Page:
Increasingly in business funding circles, you hear about companies harnessing the power of the people, and raising money using crowdfunding platforms in exchange for rewards, loans or a slice of their equity. Crowdfunding flies in the face of more recent funding activity that sees the “few” investing larger amounts of money in good causes or good businesses.
A crowdfunding campaign will include a profile of your project or business proposition on a platform, including the rewards or financial arrangements and a well-thought out and executed marketing plan, naturally, but it will also require a pitch campaign video that sets you apart from the crowd.
Whether you’ve got a rock band, a brewing company or an online booking business, a key component of successfully raising funds via the crowd is your crowd-funding campaign video.
Because your potential donors or investors can’t see you or talk to you in person, it’s vital that you create and promote a knock-out campaign video that gets your proposition across in clear terms and also excites people enough to make them want to donate or invest.
You don’t need to create a Hollywood blockbuster with a budget that breaks the bank, but you do need to create a video that convincing the public to help you turn your dream into reality.
So how do you go about making a great video?
- Keep it short and succinct
Most people have a short attention span and become quickly bored. The maximum amount of time for your video is two minutes, and you need to make every second count. Get the viewer involved with a captivating opening, and hold their interest with focused information, a good speaking pace and variety in your tone of voice.
- Write a script, but make sure your personality comes across
You may be ace at winging it, but this is not the time to be underprepared, particularly if you’re selling a stake in your business. Your facts need to be correct, but you still need to appear human, authentic. Include important information – who, what, where, when and how – and then practice like mad! It helps, write up some large-font bullet points and have them next to the camera.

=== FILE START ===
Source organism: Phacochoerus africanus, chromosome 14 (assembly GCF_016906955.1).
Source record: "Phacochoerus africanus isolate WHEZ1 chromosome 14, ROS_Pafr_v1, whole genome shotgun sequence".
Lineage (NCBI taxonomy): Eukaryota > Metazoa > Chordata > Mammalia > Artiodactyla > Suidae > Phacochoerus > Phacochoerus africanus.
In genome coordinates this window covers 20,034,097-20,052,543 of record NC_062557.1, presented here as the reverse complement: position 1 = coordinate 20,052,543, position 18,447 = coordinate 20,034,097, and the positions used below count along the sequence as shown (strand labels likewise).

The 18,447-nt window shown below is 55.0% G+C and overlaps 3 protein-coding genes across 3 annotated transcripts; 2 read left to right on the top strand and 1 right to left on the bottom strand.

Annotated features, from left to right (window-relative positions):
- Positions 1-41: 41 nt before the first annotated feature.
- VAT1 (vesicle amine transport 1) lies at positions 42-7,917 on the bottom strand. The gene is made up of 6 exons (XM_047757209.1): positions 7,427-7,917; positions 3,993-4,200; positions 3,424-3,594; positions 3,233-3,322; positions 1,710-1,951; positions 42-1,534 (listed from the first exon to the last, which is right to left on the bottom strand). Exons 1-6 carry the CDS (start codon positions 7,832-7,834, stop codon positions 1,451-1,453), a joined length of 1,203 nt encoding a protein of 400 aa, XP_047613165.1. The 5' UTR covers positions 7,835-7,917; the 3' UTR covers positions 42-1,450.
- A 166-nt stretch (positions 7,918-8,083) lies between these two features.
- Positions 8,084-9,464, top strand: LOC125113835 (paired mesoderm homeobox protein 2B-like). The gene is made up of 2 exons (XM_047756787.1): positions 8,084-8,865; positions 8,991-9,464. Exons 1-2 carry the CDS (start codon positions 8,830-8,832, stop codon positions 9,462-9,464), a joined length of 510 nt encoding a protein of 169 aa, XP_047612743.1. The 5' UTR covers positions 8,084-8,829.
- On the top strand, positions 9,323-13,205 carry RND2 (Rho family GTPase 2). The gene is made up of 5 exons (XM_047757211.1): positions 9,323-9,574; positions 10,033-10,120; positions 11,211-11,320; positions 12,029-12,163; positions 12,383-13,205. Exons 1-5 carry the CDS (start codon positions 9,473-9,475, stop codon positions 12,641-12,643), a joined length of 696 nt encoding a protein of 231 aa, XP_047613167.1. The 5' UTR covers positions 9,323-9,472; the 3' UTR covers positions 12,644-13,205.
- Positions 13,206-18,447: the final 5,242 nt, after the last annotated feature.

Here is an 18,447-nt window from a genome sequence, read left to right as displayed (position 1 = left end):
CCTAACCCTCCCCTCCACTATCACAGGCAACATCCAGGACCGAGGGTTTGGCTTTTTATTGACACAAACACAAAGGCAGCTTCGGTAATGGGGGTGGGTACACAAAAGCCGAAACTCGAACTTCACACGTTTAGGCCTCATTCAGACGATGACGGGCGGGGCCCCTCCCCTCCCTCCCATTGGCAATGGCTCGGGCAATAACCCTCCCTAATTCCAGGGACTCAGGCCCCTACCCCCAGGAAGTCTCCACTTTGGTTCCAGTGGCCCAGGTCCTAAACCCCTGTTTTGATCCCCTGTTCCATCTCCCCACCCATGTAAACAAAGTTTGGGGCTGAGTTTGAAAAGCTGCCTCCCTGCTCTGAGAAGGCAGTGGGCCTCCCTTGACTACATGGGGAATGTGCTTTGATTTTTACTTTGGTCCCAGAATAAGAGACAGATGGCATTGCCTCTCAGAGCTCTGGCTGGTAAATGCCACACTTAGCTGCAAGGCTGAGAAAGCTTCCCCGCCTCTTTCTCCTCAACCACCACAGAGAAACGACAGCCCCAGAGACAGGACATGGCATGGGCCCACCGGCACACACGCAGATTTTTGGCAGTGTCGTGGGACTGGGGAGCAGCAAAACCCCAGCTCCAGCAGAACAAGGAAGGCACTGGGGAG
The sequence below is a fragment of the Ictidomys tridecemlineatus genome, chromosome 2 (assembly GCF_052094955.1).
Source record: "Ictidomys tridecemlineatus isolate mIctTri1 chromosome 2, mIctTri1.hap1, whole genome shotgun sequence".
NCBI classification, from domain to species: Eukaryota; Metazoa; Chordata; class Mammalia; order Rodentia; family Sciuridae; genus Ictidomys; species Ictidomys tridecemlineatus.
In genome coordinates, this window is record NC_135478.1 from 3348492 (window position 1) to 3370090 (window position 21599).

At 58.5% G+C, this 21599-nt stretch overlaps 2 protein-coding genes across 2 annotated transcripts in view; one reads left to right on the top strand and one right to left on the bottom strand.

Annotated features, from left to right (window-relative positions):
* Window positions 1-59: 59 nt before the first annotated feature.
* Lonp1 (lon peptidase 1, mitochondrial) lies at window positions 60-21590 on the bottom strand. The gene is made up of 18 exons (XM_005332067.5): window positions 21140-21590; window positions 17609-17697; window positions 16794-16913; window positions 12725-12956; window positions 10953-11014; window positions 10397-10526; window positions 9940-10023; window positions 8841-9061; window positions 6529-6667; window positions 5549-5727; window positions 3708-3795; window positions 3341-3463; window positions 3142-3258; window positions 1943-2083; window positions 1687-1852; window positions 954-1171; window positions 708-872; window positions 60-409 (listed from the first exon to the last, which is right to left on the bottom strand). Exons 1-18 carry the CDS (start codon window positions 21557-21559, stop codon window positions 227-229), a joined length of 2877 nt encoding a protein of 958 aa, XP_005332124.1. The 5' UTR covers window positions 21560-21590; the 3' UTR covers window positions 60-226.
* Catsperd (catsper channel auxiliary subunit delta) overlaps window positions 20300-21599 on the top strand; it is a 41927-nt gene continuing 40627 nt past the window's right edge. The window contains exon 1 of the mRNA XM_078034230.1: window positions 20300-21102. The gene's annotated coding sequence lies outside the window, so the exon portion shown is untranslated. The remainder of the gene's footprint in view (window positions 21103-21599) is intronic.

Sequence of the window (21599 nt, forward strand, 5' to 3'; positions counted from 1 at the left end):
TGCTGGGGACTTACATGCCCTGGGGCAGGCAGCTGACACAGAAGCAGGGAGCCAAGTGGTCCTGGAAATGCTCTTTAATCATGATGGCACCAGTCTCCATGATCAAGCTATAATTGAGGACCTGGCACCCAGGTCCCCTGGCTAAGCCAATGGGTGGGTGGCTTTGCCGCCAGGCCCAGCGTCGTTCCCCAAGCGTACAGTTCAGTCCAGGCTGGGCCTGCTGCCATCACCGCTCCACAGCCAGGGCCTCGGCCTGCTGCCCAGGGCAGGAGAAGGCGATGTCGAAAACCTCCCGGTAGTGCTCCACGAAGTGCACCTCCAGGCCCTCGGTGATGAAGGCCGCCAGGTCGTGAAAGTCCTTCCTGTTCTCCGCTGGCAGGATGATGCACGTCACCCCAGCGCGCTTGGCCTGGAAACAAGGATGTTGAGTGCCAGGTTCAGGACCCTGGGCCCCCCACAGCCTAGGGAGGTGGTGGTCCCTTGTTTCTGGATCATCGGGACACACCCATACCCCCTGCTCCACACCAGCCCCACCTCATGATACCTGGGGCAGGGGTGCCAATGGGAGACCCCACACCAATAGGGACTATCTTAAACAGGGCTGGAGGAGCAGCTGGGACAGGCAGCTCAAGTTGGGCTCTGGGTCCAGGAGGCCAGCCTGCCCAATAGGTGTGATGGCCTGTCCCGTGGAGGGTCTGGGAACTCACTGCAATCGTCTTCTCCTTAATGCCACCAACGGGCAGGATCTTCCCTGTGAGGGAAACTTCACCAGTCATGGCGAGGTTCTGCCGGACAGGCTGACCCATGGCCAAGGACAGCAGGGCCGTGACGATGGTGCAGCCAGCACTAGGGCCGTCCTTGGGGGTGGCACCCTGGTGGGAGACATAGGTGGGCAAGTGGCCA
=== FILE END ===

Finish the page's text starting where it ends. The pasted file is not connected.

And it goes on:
- Use good quality recording equipment and edit wisely
The image and audio quality of your pitch video are important. Size also matters, so keep it under 5GB. Using a smart phone set down on a stable surface can be enough for you to create an effective video. Check your sound quality and decide whether you need a better microphone, clipped to your shirt for example. Also use background music sparingly. If you have the budget and the desire, get a professional to help. If you have access to your university media department, for example, you may want to see about getting a student involved.
- Star in your own campaign
Investors and donors like a human story. They want to see who they’re investing in, and no one speaks with as much passion and enthusiasm about it as you do. If you use animation, use it sparingly.
- Vary the setting
Show your potential investor your engine room – where the magic happens – so they feel more connected to your business. Vary the footage with clips of your staff in-situ, customers interacting or other daily activities. Speaking directly into the camera for the whole video is boring.
- Don’t forget to end with the “ask”
People frequently forget to ask for what they want the listener to do having watched the video. What’s the call to action? Do you want them to make a donation, invest, tell their friends, put it on their social media channels or all of the above?
- Promote the heck out of it!
Once it’s uploaded onto the platform, use all the social media, PR, networks and contacts available to you to get people viewing and investing. Be sure to include your platform specific URL in all your activity.
- Look at other successfully crowd-funding videos for inspiration
If they’ve been successful, it’s worth looking at their structure, wording, tone and images to see if you can learn from their experiences. Some great campaigns include Flint & Tinder (men’s underware), which raised 900% above the original ask; and the “Veronica Mars Movie Project,” which raised $5.7m on Kickstarter – triple the original target – earning $1m in the first few hours.
Helene Panzarino is the co-founder and CCO of FINTECH Circle Innovate and author of the forthcoming Business Funding For Dummies (Wiley).